In spring 1775, I was struck with a disorder in my bowels, which at first gave me no alarm, but has since, as I apprehend it, become mortal and incurable. I now reckon upon a speedy dissolution. I have suffered very little pain from my disorder; and what is more strange, have, notwithstanding the great decline of my person, never suffered a moment’s abatement of my spirits; insomuch, that were I to name the period of my life, which I should most choose to pass over again, I might be tempted to point to this later period. I possess the same ardour as ever in study, and the same gaiety in company. I consider, besides, that a man of sixty-five, by dying, cuts off only a few years of infirmities; and though I see many symptoms of my literary reputation’s breaking out at last with additional lustre, I knew that I could have but few years to enjoy it. It is difficult to be more detached from life than I am at present.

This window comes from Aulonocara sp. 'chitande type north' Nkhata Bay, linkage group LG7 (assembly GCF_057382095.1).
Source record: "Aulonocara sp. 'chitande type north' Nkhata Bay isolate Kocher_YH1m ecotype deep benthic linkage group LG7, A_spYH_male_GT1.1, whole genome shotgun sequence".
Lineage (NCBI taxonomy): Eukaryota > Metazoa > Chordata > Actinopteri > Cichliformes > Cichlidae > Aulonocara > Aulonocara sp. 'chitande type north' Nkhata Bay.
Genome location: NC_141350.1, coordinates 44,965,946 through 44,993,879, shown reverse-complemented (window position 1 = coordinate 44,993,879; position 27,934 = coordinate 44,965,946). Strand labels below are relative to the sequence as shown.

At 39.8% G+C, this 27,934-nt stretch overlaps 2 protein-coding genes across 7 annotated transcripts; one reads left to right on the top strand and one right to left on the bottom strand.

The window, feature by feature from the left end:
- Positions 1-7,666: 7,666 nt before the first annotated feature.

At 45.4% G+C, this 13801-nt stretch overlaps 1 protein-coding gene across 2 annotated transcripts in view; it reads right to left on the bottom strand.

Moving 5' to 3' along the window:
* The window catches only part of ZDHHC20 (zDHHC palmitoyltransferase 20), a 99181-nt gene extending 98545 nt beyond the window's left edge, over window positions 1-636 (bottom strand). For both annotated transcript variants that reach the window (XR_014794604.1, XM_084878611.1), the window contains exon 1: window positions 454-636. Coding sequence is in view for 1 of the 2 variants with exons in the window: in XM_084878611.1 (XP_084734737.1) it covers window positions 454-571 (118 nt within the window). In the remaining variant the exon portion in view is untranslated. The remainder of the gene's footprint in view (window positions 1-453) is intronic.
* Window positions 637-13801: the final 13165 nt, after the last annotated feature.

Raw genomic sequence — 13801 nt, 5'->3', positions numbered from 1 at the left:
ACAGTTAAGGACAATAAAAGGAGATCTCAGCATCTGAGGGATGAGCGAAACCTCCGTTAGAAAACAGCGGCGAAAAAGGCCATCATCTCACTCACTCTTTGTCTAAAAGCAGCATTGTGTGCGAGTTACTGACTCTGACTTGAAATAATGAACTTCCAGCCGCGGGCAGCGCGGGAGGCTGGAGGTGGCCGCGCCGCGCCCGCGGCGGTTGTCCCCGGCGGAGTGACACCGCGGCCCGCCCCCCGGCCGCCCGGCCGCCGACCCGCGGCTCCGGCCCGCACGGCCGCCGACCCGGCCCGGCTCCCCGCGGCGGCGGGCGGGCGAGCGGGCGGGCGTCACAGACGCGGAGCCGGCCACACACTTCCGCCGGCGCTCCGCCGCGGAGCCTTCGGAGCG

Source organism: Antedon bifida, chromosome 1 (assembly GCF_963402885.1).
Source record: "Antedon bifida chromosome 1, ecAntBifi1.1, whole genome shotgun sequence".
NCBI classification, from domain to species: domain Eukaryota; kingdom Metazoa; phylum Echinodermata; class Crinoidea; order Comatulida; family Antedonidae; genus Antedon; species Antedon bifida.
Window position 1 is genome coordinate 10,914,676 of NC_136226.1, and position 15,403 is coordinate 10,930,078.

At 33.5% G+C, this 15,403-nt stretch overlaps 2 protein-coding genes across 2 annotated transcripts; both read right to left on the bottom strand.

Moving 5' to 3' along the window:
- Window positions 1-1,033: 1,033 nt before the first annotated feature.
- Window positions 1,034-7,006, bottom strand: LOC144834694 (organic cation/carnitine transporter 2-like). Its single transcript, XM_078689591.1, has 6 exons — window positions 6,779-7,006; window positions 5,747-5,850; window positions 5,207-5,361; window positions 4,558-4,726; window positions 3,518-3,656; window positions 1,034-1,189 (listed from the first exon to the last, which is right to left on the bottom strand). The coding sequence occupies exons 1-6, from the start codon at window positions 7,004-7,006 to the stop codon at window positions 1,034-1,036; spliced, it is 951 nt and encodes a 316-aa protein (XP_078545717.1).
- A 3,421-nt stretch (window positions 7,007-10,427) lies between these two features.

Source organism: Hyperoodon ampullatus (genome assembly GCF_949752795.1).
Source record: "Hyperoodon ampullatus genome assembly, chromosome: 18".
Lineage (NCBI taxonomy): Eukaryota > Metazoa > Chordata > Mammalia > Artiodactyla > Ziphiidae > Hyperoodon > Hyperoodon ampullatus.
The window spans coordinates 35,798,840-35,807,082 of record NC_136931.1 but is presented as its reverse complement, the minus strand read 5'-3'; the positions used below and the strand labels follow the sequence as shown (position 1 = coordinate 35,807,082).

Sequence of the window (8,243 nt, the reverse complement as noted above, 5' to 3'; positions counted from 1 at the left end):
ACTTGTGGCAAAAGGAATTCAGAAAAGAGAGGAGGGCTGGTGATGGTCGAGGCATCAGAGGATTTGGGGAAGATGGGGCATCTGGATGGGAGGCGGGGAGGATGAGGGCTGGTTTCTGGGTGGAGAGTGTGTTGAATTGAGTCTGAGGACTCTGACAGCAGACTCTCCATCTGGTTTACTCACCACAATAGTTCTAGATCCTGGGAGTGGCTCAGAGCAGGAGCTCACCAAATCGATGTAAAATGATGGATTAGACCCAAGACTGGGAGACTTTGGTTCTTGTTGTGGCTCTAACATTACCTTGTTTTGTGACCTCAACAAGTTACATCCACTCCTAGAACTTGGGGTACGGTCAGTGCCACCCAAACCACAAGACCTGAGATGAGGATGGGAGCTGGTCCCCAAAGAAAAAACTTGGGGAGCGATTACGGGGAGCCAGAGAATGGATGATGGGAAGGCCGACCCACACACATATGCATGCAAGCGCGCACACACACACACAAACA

The religious people of the time took an almost ghoulish interest in the topic of his death because he was of course, one of the most prominent skeptics of all time, whose scathing critiques against religion had angered them. What they were hoping to see was that as the end approached, Hume would be seized with terror and repent of his past impiety and seek to be reconciled with their god. Hence they would send out scouts, such as James Boswell (biographer of Samuel Johnson who was very religious and highly critical of Hume), to see what Hume’s mood was like and to probe him for signs of repentance. But Boswell was disappointed by Hume’s cheeriness, and religious people were unsettled and exasperated by his and other people’s reports of Hume’s almost flippant attitude towards death, because he spoke of it in such a manner that, as one scholar remarked, “one might think Hume speaking of taking a stroll” (p. 203)